Tarp Two: New deal or no deal?
The U.S. Treasury Department on Tuesday unveiled a revamped financial rescue plan to cleanse up to $500 billion in spoiled assets from banks’ books and support $1 trillion in new lending through an expanded Federal Reserve program. But initial market reaction reflected investors’ doubts about the plan, with stocks falling around 3 percent after the announcement by Treasury Secretary Timothy Geithner.
“For all the rhetoric that this is a new plan, they’ve done nothing but rehash and expand the old procedures,” said Steven Ricchiuto, chief economist at Mizuho Securities USA.
Carl Lantz, U.S. interest rate strategist at Credit Suisse in New York, said details of a proposed public-private investment fund for mopping up toxic bank assets were “very vague”.
“It sounds like for this public-private investment fund they are still exploring a range of different structures for the program or seeking input from market participants,” he said. “That’s the the kind of stuff we heard on TARP One and suggests that given all this time they still don’t have anything very specific nailed down.”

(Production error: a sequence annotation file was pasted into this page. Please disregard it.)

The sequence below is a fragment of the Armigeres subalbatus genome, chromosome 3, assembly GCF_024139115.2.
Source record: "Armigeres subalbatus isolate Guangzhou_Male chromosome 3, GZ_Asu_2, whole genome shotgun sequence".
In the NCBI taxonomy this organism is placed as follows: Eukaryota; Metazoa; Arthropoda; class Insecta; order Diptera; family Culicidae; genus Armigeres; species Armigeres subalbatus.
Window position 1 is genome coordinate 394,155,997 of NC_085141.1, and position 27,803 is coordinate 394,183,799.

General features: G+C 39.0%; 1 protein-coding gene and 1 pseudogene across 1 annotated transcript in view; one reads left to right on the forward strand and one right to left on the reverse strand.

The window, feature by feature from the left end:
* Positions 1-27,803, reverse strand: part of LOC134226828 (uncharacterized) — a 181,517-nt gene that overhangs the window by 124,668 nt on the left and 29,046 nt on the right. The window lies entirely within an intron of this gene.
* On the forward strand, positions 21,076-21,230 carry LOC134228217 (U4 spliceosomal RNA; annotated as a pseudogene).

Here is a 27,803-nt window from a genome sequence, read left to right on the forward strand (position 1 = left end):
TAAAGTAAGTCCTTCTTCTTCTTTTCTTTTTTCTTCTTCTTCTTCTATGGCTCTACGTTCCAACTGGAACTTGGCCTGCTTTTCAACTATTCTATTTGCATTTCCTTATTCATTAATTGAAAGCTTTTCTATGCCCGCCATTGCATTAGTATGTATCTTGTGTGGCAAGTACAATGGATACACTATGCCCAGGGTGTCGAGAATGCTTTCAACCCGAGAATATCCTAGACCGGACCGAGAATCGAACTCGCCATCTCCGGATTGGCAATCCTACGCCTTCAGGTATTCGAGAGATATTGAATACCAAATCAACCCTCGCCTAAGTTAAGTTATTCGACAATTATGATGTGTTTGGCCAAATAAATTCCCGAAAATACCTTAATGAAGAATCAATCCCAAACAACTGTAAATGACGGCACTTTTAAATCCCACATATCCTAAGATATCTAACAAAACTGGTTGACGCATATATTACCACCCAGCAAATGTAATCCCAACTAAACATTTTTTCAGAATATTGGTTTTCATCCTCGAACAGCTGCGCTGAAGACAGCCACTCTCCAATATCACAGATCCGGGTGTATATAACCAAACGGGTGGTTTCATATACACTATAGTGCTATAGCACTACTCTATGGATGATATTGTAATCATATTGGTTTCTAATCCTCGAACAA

James Ellman, president of Seacliff Capital in San Francisco, criticized the proposals. “Investors want clarity, simplicity, and resolution. This plan is seen as convoluted, obfuscating, and clouded. We know that Geithner was able to overrule many other Obama administration people, and said we should not be tough on bank equity holders or bank management. So equity holders got a better deal, and it’s still not a good deal.”
Do you have confidence in Geithner’s plans? Debate the announcement below. We’ll update this post with fresh comments from analysts and other market participants as we get them.